Moscow chides UK media for speculating about its role after Sergei Skripal taken ill

The Kremlin has said it has no information about an incident involving a former Russian spy who was taken ill in Salisbury after exposure to an unknown substance, and chastised British media for suggesting Moscow was involved.

Sergei Skripal, 66, was one of four Russians swapped for 10 deep covering “sleeper” agents planted by Moscow in the US. He is critically ill in hospital after being found unconscious on a bench in a shopping centre in the small Wiltshire city. A female in her 30 s who was saw alongside Skripal was also taken to hospital in a critical condition.

” We don't possess any information about what could have been the cause[ of Skripal's illness ], and what this could be connected to ,” said Dmitry Peskov, a Kremlin spokesman. He said Russia had not been contacted by Britain but it was ready to assist in any investigation.” Moscow is always open to cooperation ,” Peskov said, yell the incident ” tragic “.

Peskov appeared to mock British media suggestions that Skripal could have been poisoned by Russian agents, saying:” It didn't take them long .” He said he did not know whether Skripal was still a Russian citizen.

Skripal's mysterious illness has invited comparisons with the poisoning in London in 2006 of another Russian spy, Alexander Litvinenko, whose demise plunged British-Russian relations to a post-cold war low. The Russian president, Vladimir Putin, denied any Russian participation and refused to extradite the two Russians accused by the British authorities of killing Litvinenko.

However, speaking in 2010, Putin, a former KGB officer, said ” traitors always aim badly “.” Secret services live by their own laws and these laws are very well known to anyone who works for a secret service ,” he said.

Profile

Who was Alexander Litvinenko?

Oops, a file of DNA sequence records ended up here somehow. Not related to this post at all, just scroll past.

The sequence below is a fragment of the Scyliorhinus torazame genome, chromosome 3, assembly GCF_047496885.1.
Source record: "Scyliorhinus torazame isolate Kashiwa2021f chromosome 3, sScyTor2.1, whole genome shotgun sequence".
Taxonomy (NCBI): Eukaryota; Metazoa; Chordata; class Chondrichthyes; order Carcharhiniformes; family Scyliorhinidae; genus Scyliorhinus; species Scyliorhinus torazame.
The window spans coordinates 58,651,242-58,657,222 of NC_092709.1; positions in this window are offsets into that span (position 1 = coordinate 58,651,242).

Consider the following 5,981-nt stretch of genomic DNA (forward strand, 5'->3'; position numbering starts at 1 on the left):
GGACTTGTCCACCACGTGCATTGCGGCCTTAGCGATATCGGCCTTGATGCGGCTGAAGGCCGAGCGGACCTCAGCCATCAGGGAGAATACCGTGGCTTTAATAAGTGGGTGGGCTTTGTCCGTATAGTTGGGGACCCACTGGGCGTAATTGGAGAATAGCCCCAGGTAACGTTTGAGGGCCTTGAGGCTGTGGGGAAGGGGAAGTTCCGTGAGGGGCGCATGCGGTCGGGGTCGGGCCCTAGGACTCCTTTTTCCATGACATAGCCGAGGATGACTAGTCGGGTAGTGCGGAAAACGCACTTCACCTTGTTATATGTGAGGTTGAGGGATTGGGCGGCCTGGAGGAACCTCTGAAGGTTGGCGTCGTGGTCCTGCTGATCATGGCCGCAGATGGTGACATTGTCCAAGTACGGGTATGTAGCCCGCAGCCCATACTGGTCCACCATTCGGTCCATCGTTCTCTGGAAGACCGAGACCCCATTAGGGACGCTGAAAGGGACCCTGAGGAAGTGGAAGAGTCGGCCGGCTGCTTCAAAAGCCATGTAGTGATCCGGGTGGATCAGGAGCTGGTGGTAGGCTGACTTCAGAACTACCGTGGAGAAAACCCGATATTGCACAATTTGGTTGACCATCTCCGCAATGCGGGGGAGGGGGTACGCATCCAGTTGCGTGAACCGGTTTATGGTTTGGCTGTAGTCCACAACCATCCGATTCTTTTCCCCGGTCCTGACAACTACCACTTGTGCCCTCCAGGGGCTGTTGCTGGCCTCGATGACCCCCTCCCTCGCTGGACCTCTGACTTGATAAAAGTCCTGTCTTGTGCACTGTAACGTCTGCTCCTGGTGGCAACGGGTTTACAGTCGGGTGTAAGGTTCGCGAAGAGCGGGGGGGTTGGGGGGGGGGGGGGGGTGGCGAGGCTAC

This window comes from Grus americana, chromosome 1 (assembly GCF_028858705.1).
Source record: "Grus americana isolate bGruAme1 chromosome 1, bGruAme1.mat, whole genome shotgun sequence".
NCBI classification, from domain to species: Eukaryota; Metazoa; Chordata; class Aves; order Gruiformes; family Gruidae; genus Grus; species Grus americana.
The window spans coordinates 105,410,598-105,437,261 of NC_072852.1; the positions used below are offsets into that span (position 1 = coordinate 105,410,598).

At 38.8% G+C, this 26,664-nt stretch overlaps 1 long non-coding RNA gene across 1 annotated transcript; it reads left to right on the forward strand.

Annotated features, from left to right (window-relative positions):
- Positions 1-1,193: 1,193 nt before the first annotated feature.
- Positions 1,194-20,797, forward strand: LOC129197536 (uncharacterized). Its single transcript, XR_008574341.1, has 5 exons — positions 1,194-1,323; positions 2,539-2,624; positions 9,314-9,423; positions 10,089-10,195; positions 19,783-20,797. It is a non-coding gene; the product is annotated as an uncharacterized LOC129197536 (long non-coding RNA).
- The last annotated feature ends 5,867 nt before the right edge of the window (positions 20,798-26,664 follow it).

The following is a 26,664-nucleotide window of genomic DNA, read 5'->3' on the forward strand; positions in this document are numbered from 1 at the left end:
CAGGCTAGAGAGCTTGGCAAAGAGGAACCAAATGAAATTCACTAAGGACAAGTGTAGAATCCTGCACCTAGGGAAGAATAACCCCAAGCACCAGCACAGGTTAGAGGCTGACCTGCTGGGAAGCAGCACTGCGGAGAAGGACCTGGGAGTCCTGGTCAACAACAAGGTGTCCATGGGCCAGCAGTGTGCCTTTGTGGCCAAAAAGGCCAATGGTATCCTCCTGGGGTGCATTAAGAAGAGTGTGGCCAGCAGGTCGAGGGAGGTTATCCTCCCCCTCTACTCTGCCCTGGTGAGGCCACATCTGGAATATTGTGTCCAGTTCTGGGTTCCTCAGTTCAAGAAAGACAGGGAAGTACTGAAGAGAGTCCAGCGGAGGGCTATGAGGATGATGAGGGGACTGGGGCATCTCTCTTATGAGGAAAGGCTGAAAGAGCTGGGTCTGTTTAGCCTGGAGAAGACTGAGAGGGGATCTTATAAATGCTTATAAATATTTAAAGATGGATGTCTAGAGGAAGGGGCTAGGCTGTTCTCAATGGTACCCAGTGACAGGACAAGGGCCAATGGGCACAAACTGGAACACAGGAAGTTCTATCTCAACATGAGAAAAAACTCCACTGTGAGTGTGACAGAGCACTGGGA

Alexander Litvinenko had been an officer with Russia's Federal Security Service( FSB ), the successor to the KGB, but fled to Britain where he became a fierce critic of the Kremlin, and a British citizen.

Litvinenko fell ailment and died in November 2006 after drinking a cup of tea laced with radioactive polonium, triggering a major international incident.

He met his murderers in the Millennium hotel in Mayfair, central London. The pair were Andrei Lugovoi- a former KGB officer turned tycoon, who is now a deputy in Russia's state Duma- and Dmitry Kovtun, a childhood friend of Lugovoi's from a Soviet military household. Vladimir Putin denied involvement and rejected requests to extradite either of the killers from Moscow.

A public inquiry in 2015 and 2016 hear five months of proof, including secret submissions from UK spy bureaux. Its chairwoman, Sir Robert Owen, concluded that the FSB had murdered Litvinenko, designating Lugovoi and Kovtun to carry out the mission.

Owen also ruled that Putin had” probably endorse” the operation.

Photograph: Natasja Weitsz/ Getty Images Europe

Thank you for your feedback.

Some Russians insured the incident involving Skripal as a British attempt to discredit Putin, who is all but certain to win a new six-year term of office in presidential elections this month.